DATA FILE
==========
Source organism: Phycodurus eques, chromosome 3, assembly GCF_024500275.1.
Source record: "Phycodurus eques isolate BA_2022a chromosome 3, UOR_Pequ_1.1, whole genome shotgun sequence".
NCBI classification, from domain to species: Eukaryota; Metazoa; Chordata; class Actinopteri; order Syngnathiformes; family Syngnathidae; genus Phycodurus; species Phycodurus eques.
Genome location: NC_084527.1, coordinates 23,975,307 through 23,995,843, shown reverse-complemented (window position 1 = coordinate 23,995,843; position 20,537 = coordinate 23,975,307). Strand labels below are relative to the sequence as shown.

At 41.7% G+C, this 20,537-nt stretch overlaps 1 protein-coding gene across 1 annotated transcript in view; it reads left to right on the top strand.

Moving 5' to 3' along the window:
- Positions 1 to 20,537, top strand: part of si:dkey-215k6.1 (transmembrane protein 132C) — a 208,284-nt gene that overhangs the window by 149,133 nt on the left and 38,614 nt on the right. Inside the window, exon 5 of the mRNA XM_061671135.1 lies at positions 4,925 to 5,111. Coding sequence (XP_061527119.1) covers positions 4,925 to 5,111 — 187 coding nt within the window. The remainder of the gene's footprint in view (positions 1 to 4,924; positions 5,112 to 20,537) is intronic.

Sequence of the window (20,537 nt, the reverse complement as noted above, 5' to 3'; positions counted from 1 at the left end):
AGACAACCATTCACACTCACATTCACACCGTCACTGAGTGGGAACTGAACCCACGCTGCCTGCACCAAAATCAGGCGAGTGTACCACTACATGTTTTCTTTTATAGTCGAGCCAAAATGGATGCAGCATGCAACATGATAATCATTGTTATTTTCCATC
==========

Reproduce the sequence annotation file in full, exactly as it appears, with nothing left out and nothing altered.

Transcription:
Source organism: Phycodurus eques, chromosome 3, assembly GCF_024500275.1.
Source record: "Phycodurus eques isolate BA_2022a chromosome 3, UOR_Pequ_1.1, whole genome shotgun sequence".
NCBI classification, from domain to species: Eukaryota; Metazoa; Chordata; class Actinopteri; order Syngnathiformes; family Syngnathidae; genus Phycodurus; species Phycodurus eques.
Genome location: NC_084527.1, coordinates 23,975,307 through 23,995,843, shown reverse-complemented (window position 1 = coordinate 23,995,843; position 20,537 = coordinate 23,975,307). Strand labels below are relative to the sequence as shown.

At 41.7% G+C, this 20,537-nt stretch overlaps 1 protein-coding gene across 1 annotated transcript in view; it reads left to right on the top strand.

Moving 5' to 3' along the window:
- Positions 1 to 20,537, top strand: part of si:dkey-215k6.1 (transmembrane protein 132C) — a 208,284-nt gene that overhangs the window by 149,133 nt on the left and 38,614 nt on the right. Inside the window, exon 5 of the mRNA XM_061671135.1 lies at positions 4,925 to 5,111. Coding sequence (XP_061527119.1) covers positions 4,925 to 5,111 — 187 coding nt within the window. The remainder of the gene's footprint in view (positions 1 to 4,924; positions 5,112 to 20,537) is intronic.

Sequence of the window (20,537 nt, the reverse complement as noted above, 5' to 3'; positions counted from 1 at the left end):
AGACAACCATTCACACTCACATTCACACCGTCACTGAGTGGGAACTGAACCCACGCTGCCTGCACCAAAATCAGGCGAGTGTACCACTACATGTTTTCTTTTATAGTCGAGCCAAAATGGATGCAGCATGCAACATGATAATCATTGTTATTTTCCATC